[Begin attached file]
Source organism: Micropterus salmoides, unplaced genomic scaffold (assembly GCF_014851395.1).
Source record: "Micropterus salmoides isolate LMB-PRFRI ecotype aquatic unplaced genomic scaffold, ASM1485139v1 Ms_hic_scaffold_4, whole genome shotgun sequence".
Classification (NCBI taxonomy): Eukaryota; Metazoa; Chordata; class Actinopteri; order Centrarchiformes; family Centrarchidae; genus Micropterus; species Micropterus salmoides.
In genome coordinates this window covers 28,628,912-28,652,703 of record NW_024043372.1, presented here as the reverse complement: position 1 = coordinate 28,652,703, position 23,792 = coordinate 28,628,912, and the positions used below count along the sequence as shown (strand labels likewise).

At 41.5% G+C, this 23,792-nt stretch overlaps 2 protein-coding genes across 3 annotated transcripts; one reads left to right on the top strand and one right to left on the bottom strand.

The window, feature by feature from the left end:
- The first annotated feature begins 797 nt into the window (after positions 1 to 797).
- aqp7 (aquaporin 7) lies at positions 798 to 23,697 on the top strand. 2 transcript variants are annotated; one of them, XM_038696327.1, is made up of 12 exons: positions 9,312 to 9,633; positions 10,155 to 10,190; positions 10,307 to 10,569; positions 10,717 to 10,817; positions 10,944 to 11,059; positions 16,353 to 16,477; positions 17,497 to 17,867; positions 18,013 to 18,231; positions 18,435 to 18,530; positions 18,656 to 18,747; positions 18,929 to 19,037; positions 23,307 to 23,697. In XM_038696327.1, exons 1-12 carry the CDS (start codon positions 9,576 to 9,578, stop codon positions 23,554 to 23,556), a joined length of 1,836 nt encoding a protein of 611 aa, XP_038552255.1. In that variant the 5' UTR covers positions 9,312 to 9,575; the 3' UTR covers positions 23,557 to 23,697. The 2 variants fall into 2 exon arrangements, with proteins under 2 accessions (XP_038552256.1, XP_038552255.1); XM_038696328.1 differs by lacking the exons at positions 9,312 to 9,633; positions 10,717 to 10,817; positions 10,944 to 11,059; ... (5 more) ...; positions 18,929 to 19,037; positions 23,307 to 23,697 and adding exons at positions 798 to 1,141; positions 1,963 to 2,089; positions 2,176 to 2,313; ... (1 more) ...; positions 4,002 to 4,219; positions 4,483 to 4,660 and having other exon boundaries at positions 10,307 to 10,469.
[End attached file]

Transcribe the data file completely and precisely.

Source organism: Micropterus salmoides, unplaced genomic scaffold (assembly GCF_014851395.1).
Source record: "Micropterus salmoides isolate LMB-PRFRI ecotype aquatic unplaced genomic scaffold, ASM1485139v1 Ms_hic_scaffold_4, whole genome shotgun sequence".
Classification (NCBI taxonomy): Eukaryota; Metazoa; Chordata; class Actinopteri; order Centrarchiformes; family Centrarchidae; genus Micropterus; species Micropterus salmoides.
In genome coordinates this window covers 28,628,912-28,652,703 of record NW_024043372.1, presented here as the reverse complement: position 1 = coordinate 28,652,703, position 23,792 = coordinate 28,628,912, and the positions used below count along the sequence as shown (strand labels likewise).

At 41.5% G+C, this 23,792-nt stretch overlaps 2 protein-coding genes across 3 annotated transcripts; one reads left to right on the top strand and one right to left on the bottom strand.

The window, feature by feature from the left end:
- The first annotated feature begins 797 nt into the window (after positions 1 to 797).
- aqp7 (aquaporin 7) lies at positions 798 to 23,697 on the top strand. 2 transcript variants are annotated; one of them, XM_038696327.1, is made up of 12 exons: positions 9,312 to 9,633; positions 10,155 to 10,190; positions 10,307 to 10,569; positions 10,717 to 10,817; positions 10,944 to 11,059; positions 16,353 to 16,477; positions 17,497 to 17,867; positions 18,013 to 18,231; positions 18,435 to 18,530; positions 18,656 to 18,747; positions 18,929 to 19,037; positions 23,307 to 23,697. In XM_038696327.1, exons 1-12 carry the CDS (start codon positions 9,576 to 9,578, stop codon positions 23,554 to 23,556), a joined length of 1,836 nt encoding a protein of 611 aa, XP_038552255.1. In that variant the 5' UTR covers positions 9,312 to 9,575; the 3' UTR covers positions 23,557 to 23,697. The 2 variants fall into 2 exon arrangements, with proteins under 2 accessions (XP_038552256.1, XP_038552255.1); XM_038696328.1 differs by lacking the exons at positions 9,312 to 9,633; positions 10,717 to 10,817; positions 10,944 to 11,059; ... (5 more) ...; positions 18,929 to 19,037; positions 23,307 to 23,697 and adding exons at positions 798 to 1,141; positions 1,963 to 2,089; positions 2,176 to 2,313; ... (1 more) ...; positions 4,002 to 4,219; positions 4,483 to 4,660 and having other exon boundaries at positions 10,307 to 10,469.